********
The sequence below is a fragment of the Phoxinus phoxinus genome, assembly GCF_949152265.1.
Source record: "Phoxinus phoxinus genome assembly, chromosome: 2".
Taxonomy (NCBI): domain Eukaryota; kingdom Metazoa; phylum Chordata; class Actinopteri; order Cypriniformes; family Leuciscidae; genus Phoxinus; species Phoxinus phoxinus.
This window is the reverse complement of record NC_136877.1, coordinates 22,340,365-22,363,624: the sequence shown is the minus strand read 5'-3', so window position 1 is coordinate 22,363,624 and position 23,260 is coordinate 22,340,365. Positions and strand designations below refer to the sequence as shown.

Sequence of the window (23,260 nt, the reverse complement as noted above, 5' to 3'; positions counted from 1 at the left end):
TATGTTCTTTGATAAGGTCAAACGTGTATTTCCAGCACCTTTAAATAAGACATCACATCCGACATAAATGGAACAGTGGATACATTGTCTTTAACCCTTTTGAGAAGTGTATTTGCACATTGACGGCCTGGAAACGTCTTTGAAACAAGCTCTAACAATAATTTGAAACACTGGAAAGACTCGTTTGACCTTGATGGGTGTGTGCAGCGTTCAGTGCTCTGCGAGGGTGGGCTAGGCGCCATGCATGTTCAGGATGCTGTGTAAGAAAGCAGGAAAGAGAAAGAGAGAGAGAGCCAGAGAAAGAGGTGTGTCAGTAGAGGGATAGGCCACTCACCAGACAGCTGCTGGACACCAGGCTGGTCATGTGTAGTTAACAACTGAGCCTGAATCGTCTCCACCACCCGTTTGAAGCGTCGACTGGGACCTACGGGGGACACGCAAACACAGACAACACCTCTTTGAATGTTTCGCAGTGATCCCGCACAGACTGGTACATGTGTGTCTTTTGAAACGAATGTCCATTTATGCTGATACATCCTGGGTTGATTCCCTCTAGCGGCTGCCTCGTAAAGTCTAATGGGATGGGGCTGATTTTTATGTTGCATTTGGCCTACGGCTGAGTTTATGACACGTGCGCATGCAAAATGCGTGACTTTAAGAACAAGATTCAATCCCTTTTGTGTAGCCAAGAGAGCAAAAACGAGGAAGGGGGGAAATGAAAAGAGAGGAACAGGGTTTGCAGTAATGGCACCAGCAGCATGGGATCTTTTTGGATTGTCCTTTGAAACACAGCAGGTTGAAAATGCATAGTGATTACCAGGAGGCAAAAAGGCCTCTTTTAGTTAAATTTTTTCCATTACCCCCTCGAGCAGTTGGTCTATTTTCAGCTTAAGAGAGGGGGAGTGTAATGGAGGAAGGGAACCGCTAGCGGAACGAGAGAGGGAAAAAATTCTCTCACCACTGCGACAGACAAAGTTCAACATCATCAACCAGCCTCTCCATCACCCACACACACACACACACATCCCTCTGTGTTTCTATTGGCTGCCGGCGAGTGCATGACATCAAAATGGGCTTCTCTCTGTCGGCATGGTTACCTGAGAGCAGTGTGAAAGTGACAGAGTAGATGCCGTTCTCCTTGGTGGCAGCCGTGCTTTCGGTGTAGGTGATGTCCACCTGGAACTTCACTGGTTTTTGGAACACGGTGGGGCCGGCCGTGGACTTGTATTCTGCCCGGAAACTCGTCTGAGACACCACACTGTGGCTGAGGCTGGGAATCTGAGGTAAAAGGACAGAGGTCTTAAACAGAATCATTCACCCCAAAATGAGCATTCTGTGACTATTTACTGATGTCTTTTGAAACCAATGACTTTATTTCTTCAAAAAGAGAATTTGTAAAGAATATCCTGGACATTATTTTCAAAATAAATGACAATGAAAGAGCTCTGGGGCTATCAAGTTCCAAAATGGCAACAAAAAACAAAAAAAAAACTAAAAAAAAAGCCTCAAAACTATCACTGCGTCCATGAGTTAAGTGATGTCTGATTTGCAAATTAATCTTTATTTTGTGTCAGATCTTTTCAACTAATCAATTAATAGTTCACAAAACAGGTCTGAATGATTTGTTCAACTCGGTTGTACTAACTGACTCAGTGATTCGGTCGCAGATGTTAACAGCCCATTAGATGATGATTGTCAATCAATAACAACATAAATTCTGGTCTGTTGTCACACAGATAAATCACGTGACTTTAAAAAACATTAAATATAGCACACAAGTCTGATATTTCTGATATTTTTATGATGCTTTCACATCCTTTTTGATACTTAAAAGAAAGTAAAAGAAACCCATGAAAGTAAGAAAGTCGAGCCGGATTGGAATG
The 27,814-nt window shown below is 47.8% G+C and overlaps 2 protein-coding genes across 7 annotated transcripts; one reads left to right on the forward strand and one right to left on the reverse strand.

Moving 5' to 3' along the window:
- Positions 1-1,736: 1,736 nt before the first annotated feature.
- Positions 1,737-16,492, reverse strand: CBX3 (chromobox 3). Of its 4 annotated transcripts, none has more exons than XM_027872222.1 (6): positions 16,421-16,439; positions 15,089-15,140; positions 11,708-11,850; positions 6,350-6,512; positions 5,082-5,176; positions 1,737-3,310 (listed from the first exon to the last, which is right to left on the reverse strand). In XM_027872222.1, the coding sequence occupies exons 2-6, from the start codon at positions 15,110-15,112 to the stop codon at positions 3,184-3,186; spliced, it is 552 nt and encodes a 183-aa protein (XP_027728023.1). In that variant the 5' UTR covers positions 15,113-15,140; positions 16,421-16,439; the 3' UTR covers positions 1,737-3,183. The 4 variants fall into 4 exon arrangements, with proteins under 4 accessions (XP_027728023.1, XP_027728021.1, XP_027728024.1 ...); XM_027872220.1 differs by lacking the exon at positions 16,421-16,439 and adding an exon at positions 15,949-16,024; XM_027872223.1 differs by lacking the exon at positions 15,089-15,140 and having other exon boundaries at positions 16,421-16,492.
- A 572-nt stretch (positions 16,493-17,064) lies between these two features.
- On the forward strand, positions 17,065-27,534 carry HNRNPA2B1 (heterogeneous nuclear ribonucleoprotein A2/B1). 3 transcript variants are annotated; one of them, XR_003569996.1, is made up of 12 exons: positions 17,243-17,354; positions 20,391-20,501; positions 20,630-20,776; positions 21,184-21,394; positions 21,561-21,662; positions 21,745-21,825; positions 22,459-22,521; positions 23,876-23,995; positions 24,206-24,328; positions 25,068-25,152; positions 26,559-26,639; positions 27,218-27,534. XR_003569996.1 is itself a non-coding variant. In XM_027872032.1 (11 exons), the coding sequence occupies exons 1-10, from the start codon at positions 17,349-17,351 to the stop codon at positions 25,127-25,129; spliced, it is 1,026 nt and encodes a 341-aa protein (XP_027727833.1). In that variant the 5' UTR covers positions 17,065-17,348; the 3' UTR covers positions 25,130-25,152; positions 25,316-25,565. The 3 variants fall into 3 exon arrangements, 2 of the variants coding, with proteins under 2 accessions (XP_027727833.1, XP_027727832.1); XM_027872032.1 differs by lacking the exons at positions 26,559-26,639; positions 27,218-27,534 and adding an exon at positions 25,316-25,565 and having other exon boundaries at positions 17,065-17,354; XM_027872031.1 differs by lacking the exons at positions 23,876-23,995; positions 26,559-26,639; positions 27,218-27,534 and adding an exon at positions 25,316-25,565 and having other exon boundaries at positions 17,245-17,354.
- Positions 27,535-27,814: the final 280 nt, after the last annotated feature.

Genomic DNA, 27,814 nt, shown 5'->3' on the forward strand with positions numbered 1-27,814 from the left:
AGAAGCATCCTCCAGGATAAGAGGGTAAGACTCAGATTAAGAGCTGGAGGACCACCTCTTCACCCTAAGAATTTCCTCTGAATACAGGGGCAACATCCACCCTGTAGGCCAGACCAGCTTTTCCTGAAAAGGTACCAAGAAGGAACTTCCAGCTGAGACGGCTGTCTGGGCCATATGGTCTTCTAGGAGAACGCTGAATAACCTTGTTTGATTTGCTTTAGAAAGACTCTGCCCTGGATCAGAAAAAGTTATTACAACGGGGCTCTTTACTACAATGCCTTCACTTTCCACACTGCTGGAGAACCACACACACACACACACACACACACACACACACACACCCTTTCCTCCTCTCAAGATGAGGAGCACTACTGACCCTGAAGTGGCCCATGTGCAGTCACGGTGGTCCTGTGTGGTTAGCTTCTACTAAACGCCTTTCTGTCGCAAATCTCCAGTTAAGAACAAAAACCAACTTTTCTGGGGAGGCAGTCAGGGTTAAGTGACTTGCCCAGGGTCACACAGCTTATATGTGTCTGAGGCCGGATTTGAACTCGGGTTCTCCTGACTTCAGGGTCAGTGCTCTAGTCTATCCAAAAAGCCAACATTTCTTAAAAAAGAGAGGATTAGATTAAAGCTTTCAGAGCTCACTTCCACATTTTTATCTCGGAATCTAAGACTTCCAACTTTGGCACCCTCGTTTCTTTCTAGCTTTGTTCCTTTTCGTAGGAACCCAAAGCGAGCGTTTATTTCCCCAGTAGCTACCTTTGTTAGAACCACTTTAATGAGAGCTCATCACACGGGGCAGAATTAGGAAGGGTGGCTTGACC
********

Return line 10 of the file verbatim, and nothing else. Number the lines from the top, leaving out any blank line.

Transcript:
- Positions 1,737-16,492, reverse strand: CBX3 (chromobox 3). Of its 4 annotated transcripts, none has more exons than XM_027872222.1 (6): positions 16,421-16,439; positions 15,089-15,140; positions 11,708-11,850; positions 6,350-6,512; positions 5,082-5,176; positions 1,737-3,310 (listed from the first exon to the last, which is right to left on the reverse strand). In XM_027872222.1, the coding sequence occupies exons 2-6, from the start codon at positions 15,110-15,112 to the stop codon at positions 3,184-3,186; spliced, it is 552 nt and encodes a 183-aa protein (XP_027728023.1). In that variant the 5' UTR covers positions 15,113-15,140; positions 16,421-16,439; the 3' UTR covers positions 1,737-3,183. The 4 variants fall into 4 exon arrangements, with proteins under 4 accessions (XP_027728023.1, XP_027728021.1, XP_027728024.1 ...); XM_027872220.1 differs by lacking the exon at positions 16,421-16,439 and adding an exon at positions 15,949-16,024; XM_027872223.1 differs by lacking the exon at positions 15,089-15,140 and having other exon boundaries at positions 16,421-16,492.